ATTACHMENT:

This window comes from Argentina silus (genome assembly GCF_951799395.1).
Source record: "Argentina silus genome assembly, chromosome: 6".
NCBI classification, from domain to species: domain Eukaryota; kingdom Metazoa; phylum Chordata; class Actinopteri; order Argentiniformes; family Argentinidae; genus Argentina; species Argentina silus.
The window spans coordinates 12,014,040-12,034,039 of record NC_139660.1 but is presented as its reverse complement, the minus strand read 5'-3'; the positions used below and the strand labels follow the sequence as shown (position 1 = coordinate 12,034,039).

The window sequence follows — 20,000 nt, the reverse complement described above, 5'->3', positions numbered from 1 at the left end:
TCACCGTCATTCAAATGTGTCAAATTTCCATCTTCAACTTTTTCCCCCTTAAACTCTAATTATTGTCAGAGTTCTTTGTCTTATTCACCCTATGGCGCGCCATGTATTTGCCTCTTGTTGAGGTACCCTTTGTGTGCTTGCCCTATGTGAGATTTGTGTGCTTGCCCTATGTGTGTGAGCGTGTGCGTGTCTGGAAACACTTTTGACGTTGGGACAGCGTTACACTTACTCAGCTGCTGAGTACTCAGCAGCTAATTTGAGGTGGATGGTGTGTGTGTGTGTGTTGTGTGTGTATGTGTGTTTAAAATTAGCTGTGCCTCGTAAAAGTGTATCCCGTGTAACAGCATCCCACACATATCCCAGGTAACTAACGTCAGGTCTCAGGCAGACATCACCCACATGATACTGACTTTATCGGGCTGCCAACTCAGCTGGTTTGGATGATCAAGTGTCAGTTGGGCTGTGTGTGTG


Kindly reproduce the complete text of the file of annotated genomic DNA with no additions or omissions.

This window comes from Argentina silus (genome assembly GCF_951799395.1).
Source record: "Argentina silus genome assembly, chromosome: 6".
NCBI classification, from domain to species: domain Eukaryota; kingdom Metazoa; phylum Chordata; class Actinopteri; order Argentiniformes; family Argentinidae; genus Argentina; species Argentina silus.
The window spans coordinates 12,014,040-12,034,039 of record NC_139660.1 but is presented as its reverse complement, the minus strand read 5'-3'; the positions used below and the strand labels follow the sequence as shown (position 1 = coordinate 12,034,039).

The window sequence follows — 20,000 nt, the reverse complement described above, 5'->3', positions numbered from 1 at the left end:
TCACCGTCATTCAAATGTGTCAAATTTCCATCTTCAACTTTTTCCCCCTTAAACTCTAATTATTGTCAGAGTTCTTTGTCTTATTCACCCTATGGCGCGCCATGTATTTGCCTCTTGTTGAGGTACCCTTTGTGTGCTTGCCCTATGTGAGATTTGTGTGCTTGCCCTATGTGTGTGAGCGTGTGCGTGTCTGGAAACACTTTTGACGTTGGGACAGCGTTACACTTACTCAGCTGCTGAGTACTCAGCAGCTAATTTGAGGTGGATGGTGTGTGTGTGTGTGTTGTGTGTGTATGTGTGTTTAAAATTAGCTGTGCCTCGTAAAAGTGTATCCCGTGTAACAGCATCCCACACATATCCCAGGTAACTAACGTCAGGTCTCAGGCAGACATCACCCACATGATACTGACTTTATCGGGCTGCCAACTCAGCTGGTTTGGATGATCAAGTGTCAGTTGGGCTGTGTGTGTG